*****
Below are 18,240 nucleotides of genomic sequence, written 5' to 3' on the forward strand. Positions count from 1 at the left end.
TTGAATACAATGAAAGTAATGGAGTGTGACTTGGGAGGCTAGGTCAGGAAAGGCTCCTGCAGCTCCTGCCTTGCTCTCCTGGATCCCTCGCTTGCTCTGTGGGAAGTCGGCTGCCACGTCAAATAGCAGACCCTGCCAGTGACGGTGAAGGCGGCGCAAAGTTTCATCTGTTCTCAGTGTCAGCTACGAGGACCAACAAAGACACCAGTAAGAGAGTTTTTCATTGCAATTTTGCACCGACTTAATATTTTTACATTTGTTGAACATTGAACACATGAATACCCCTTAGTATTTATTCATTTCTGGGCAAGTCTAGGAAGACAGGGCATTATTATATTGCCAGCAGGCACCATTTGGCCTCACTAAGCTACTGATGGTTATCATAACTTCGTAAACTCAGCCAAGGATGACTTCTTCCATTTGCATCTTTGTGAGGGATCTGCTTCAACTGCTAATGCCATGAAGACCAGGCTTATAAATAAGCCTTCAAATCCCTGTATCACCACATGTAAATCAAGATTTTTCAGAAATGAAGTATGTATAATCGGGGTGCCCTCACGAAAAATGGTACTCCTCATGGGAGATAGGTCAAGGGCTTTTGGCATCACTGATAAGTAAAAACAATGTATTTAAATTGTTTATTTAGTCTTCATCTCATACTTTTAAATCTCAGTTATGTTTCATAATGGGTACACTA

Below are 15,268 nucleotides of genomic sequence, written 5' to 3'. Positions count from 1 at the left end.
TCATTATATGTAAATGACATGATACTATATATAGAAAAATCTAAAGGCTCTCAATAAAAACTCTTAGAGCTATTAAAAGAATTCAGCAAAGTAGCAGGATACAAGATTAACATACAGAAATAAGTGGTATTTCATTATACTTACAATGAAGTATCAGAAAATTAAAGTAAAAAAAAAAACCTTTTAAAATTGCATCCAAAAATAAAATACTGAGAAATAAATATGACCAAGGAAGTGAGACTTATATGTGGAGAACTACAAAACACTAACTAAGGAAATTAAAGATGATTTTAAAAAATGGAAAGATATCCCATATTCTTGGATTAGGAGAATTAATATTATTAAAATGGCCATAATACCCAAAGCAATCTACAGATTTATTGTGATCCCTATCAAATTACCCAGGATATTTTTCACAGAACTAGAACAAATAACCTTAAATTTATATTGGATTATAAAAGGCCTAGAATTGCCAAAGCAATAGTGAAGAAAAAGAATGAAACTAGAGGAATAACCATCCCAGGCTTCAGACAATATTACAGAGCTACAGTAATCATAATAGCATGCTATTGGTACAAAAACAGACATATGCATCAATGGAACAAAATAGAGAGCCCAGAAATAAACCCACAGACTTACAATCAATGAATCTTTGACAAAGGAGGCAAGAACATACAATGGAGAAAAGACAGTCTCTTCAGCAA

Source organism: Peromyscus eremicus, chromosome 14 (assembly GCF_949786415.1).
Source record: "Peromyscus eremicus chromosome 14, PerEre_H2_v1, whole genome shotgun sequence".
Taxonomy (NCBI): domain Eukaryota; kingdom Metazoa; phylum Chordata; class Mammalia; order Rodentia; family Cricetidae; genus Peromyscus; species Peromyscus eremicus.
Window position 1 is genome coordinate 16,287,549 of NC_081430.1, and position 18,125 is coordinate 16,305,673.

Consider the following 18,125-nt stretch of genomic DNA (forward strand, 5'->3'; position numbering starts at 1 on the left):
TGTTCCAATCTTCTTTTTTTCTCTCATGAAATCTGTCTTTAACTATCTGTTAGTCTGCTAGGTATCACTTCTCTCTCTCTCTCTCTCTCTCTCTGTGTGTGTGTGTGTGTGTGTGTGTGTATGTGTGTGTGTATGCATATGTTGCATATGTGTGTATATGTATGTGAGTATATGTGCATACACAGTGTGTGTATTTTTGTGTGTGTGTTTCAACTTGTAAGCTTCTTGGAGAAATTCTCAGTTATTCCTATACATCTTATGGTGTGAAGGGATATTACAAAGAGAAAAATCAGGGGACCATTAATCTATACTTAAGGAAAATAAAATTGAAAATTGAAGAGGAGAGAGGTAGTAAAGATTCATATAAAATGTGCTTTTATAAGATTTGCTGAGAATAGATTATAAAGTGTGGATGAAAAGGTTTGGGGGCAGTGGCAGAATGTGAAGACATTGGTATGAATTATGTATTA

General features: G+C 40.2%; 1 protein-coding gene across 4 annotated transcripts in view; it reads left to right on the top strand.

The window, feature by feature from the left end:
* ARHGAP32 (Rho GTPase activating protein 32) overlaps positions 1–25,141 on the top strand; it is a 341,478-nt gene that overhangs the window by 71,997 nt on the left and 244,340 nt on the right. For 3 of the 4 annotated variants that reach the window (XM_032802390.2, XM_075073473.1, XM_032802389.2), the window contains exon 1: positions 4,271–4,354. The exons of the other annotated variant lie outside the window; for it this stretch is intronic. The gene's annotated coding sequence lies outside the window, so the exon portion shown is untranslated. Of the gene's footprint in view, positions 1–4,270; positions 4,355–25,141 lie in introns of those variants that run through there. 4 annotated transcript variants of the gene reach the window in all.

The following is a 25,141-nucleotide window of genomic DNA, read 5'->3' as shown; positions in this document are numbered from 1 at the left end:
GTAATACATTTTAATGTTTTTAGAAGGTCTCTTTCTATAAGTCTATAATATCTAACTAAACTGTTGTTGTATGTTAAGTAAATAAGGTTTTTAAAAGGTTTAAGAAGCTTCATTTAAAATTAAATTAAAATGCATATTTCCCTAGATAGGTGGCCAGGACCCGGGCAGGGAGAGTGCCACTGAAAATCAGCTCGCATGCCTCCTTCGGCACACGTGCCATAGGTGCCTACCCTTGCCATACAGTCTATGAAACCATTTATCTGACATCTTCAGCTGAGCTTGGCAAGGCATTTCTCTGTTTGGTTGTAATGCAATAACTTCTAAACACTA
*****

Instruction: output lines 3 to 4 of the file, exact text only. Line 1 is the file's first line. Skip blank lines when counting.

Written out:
Below are 15,268 nucleotides of genomic sequence, written 5' to 3'. Positions count from 1 at the left end.
TCATTATATGTAAATGACATGATACTATATATAGAAAAATCTAAAGGCTCTCAATAAAAACTCTTAGAGCTATTAAAAGAATTCAGCAAAGTAGCAGGATACAAGATTAACATACAGAAATAAGTGGTATTTCATTATACTTACAATGAAGTATCAGAAAATTAAAGTAAAAAAAAAAACCTTTTAAAATTGCATCCAAAAATAAAATACTGAGAAATAAATATGACCAAGGAAGTGAGACTTATATGTGGAGAACTACAAAACACTAACTAAGGAAATTAAAGATGATTTTAAAAAATGGAAAGATATCCCATATTCTTGGATTAGGAGAATTAATATTATTAAAATGGCCATAATACCCAAAGCAATCTACAGATTTATTGTGATCCCTATCAAATTACCCAGGATATTTTTCACAGAACTAGAACAAATAACCTTAAATTTATATTGGATTATAAAAGGCCTAGAATTGCCAAAGCAATAGTGAAGAAAAAGAATGAAACTAGAGGAATAACCATCCCAGGCTTCAGACAATATTACAGAGCTACAGTAATCATAATAGCATGCTATTGGTACAAAAACAGACATATGCATCAATGGAACAAAATAGAGAGCCCAGAAATAAACCCACAGACTTACAATCAATGAATCTTTGACAAAGGAGGCAAGAACATACAATGGAGAAAAGACAGTCTCTTCAGCAA